There are so many opinions out there on whether or not certain types of kids’ shows count towards a child’s daily screen time. Does Ms. Rachel count as screen time, though?
You’ve likely heard that Ms. Rachel is not only good for babies and toddlers but that it doesn’t even count as screen time.
That’s quite an impressive claim. Is there any merit to it, though? What does the science say about Ms. Rachel or shows like her hit Youtube channel, Songs for Littles?
Let’s dive right in and see if we can move beyond the hype and find some answers.
Who is Ms. Rachel?
If you haven’t heard of Ms. Rachel, according to parents on social media all over the world, you need to get in the know.
Ms. Rachel is a YouTube sensation that produces fun and educational content on her channel, Songs for Littles.
Her real name is Rachel Griffin Accurso and she’s a New York City preschool teacher with a master’s in music education.
She was inspired to create educational videos for a YouTube channel after struggling to find YouTube content that would help her speech-delayed son verbally progress.
Songs for Littles has over 2 million subscribers and is nearing a total of 1 billion views.
Is Ms. Rachel educational?
(Nursery rhymes are great for word play and pattern recognition, which are important literacy skills.)
She also covers colors, numbers, and shapes on her channel.
Learning colors and shapes through videos is pretty innocuous.
However, experts agree that learning math skills via screens is not ideal and that it’s rote memorization, which is not helpful (and can even be harmful) in the long term as it only mimics a true understanding of math concepts.
Overall, it’s a true statement that Ms. Rachel produces educational content.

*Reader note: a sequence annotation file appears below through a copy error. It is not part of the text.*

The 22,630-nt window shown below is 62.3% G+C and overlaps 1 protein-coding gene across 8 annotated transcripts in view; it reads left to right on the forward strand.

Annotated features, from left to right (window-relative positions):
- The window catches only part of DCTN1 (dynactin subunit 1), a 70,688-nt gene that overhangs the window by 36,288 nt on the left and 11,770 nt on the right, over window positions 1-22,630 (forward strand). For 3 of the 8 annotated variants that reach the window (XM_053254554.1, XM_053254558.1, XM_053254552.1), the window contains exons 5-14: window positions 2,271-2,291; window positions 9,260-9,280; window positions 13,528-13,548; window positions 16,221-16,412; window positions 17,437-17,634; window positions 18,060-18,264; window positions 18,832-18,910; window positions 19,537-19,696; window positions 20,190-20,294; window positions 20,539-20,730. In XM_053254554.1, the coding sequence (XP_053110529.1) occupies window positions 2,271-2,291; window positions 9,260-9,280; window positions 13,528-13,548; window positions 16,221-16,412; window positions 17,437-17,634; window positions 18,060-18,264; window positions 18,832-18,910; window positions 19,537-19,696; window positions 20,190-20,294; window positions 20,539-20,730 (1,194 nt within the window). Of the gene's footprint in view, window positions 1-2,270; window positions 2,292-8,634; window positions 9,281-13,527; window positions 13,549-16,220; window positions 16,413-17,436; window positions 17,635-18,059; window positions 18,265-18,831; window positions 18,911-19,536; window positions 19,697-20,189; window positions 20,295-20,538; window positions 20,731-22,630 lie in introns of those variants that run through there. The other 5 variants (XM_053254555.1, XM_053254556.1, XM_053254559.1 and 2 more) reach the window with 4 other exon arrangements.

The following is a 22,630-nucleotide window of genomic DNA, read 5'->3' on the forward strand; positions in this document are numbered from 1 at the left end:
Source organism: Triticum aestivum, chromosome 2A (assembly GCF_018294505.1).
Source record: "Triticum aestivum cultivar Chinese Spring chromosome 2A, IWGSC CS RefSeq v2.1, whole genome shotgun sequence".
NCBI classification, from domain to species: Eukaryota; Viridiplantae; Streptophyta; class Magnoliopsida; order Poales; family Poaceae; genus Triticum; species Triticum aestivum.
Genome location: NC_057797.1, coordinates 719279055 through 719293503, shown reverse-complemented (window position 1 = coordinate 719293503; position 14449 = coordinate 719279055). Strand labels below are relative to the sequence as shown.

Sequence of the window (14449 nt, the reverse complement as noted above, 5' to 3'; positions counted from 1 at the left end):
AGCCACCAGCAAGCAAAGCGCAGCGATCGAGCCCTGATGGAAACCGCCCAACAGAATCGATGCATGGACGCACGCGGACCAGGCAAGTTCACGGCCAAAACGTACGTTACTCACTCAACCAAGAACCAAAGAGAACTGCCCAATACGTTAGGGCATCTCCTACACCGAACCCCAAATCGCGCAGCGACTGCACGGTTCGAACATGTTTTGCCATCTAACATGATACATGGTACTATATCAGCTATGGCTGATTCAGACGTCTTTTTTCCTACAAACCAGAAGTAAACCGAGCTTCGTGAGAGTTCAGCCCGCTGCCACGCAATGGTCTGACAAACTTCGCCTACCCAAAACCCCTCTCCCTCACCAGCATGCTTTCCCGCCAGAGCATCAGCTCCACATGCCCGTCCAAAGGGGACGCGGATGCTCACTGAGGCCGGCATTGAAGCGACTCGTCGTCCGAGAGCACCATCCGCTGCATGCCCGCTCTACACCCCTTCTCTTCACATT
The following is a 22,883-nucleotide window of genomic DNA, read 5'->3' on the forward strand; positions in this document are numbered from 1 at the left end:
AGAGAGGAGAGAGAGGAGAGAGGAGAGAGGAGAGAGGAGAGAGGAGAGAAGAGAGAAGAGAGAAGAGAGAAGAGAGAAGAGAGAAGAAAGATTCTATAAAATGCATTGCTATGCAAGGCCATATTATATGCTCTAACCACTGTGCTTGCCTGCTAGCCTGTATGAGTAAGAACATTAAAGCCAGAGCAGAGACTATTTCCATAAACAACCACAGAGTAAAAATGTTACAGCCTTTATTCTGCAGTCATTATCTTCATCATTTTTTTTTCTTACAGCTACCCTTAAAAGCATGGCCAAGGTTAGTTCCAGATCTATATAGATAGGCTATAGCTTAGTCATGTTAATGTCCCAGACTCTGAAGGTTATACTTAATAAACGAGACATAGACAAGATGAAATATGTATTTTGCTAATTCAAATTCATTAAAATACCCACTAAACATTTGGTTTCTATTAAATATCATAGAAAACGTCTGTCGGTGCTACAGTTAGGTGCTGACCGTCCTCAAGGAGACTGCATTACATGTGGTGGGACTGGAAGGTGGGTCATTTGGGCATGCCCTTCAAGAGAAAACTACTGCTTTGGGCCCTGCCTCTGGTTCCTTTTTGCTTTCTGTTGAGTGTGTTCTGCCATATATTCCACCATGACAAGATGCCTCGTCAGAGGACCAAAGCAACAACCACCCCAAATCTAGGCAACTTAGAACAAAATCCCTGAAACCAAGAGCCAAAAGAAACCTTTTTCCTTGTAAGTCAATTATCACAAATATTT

Does Ms. Rachel count as screen time?
Now that you’ve got a nice of the purpose of Songs for Littles and you know a bit about the strengths and weaknesses of the educational videos, let’s find out if you should count Ms. Rachel as screen time for your child or not.
The simple answer is that yes, Ms. Rachel does count as screen time.
The argument against counting Ms. Rachel with a child’s daily screen time is that her videos are live-action and interactive, much like a video chat session.
Both the AAP (American Academy of Pediatrics) and the WHO (World Health Organization) say that screen time under 2 is ok for toddlers, as long as it’s video chatting.
This is because toddlers benefit from the bonding and social-emotional skills that come with real-time conversations, even ones that take place over screens.
There are benefits to language development that come with video chats. They give toddlers practice with both listening to language, as well as speaking.
Ms. Rachel is not the same as a video chat. She does ask the home audience questions during her videos, but toddlers don’t get the full language development benefits of a real video chat conversation.
There is also no social-emotional benefit because there’s no true interaction.
So, yes, Ms. Rachel counts as screen time.
Ms. Rachel has a great thing going on in her videos. She speaks slowly, enunciates, and has the camera focus on her mouth when she speaks at certain times.
This is great – it’s certainly what many other YouTube kids’ shows are missing.
It can’t replace interaction with you, the caregiver, though. And it does count as screen time.